Stem & Cancer Cells, what you need to know…
What Are Cancer Cells?
Cancer cells are cells that grow and divide at an unregulated, quickened pace. Although cancer cells can be quite common in a person they are only malignant when the other cells (particularly natural killer cells) fail to recognize and/or destroy them.
Cancer cells are different to normal cells in several ways:
- They don’t die if they move to another part of the body
- Cancer cells don’t stop reproducing
- Cancer cells don’t obey signals from other cells
- Cancer cells don’t stick together
- Cancer cells don’t specialise, but stay immature
What Are Stem Cells?
Stem cells are the body’s raw materials — cells from which all other cells with specialised functions are generated. Under the right conditions in the body or a laboratory, stem cells divide to form more cells called daughter cells.
These daughter cells either become new stem cells (self-renewal) or become specialized cells (differentiation) with a more specific function, such as blood cells, brain cells, heart muscle or bone. No other cell in the body has the natural ability to generate new cell types.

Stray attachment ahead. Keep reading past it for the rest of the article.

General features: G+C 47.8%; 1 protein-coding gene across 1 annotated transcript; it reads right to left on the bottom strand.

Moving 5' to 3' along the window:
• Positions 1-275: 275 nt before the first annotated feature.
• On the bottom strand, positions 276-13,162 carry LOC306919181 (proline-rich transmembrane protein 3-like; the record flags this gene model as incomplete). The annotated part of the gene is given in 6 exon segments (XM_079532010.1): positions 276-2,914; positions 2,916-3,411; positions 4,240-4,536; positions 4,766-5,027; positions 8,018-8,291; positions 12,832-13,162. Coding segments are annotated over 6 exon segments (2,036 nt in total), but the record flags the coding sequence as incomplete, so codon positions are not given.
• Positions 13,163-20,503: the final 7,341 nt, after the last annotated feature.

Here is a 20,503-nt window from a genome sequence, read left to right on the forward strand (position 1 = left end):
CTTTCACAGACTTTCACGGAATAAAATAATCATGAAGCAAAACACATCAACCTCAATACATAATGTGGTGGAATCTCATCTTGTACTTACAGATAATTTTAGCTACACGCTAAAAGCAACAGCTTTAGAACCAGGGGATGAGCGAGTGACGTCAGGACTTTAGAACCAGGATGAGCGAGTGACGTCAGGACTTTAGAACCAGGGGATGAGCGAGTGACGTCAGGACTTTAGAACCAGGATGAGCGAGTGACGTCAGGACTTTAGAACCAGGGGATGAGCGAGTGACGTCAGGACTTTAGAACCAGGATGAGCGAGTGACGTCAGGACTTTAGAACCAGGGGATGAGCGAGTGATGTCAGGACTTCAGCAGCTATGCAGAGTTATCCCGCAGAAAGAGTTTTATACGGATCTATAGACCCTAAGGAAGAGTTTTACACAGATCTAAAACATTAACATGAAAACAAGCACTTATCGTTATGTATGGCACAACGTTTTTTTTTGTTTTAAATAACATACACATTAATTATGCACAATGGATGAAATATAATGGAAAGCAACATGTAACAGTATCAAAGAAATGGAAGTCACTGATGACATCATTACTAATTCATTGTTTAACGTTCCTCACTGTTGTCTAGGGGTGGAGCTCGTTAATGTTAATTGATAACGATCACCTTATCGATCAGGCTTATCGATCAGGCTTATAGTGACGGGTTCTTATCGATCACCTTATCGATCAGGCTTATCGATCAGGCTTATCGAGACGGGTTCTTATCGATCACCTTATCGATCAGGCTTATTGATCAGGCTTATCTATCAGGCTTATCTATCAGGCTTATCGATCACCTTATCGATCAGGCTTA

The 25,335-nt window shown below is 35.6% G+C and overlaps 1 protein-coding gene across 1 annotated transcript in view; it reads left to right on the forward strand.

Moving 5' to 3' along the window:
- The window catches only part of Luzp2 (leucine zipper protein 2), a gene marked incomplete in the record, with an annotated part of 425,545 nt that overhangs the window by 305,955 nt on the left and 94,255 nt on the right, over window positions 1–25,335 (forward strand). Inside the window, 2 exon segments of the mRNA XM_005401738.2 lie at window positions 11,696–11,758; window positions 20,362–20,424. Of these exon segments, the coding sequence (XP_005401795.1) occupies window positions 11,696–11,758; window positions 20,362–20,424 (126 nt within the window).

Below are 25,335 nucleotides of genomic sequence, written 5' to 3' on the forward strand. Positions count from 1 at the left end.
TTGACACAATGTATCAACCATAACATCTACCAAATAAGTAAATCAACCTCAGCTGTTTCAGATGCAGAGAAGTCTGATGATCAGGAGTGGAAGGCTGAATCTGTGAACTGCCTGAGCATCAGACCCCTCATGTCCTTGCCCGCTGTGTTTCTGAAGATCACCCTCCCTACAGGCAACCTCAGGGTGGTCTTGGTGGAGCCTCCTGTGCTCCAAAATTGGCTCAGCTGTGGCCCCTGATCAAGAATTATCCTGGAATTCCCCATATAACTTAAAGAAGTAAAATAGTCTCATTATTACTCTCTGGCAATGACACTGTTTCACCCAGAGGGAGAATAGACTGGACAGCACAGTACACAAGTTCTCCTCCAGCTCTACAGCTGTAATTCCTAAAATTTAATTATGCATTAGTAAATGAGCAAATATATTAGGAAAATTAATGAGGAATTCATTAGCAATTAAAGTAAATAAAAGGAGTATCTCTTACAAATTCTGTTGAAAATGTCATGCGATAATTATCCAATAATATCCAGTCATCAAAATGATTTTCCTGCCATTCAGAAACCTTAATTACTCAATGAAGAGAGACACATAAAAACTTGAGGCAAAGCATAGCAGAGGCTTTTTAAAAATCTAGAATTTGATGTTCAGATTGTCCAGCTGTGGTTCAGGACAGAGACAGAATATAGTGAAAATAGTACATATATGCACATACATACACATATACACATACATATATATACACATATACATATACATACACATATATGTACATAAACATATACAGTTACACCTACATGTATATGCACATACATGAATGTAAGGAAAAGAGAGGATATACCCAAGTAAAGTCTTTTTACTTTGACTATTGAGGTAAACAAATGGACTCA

Where Do Stem Cells Come From?
There are several sources of stem stells including:
- Embryonic stem cells – These stem cells come from embryos that are three to five days old
- Adult stem cells – These stem cells are found in small numbers in most adult tissues, such as bone marrow or fat. Compared with embryonic stem cells, adult stem cells have a more limited ability to give rise to various cells of the body.
- Adult cells altered to have properties of embryonic stem cells (induced pluripotent stem cells) – scientists have successfully transformed regular adult cells into stem cells using genetic reprogramming.
- Perinatal stem cells – Researchers have discovered stem cells in amniotic fluid in addition to umbilical cord blood stem cells. These stem cells also have the ability to change into specialized cells.
How Stem Cells Can Be Used?
Stem cells can be guided into becoming specific cells that can be used to regenerate and repair diseased or damaged tissues in people.
People who might benefit from stem cell therapies include those with spinal cord injuries, type 1 diabetes, Parkinson’s disease, Alzheimer’s disease, heart disease, stroke, burns, cancer and osteoarthritis.
Stem cells may have the potential to be grown to become new tissue for use in transplant and regenerative medicine. Researchers continue to advance the knowledge on stem cells and their applications in transplant and regenerative medicine.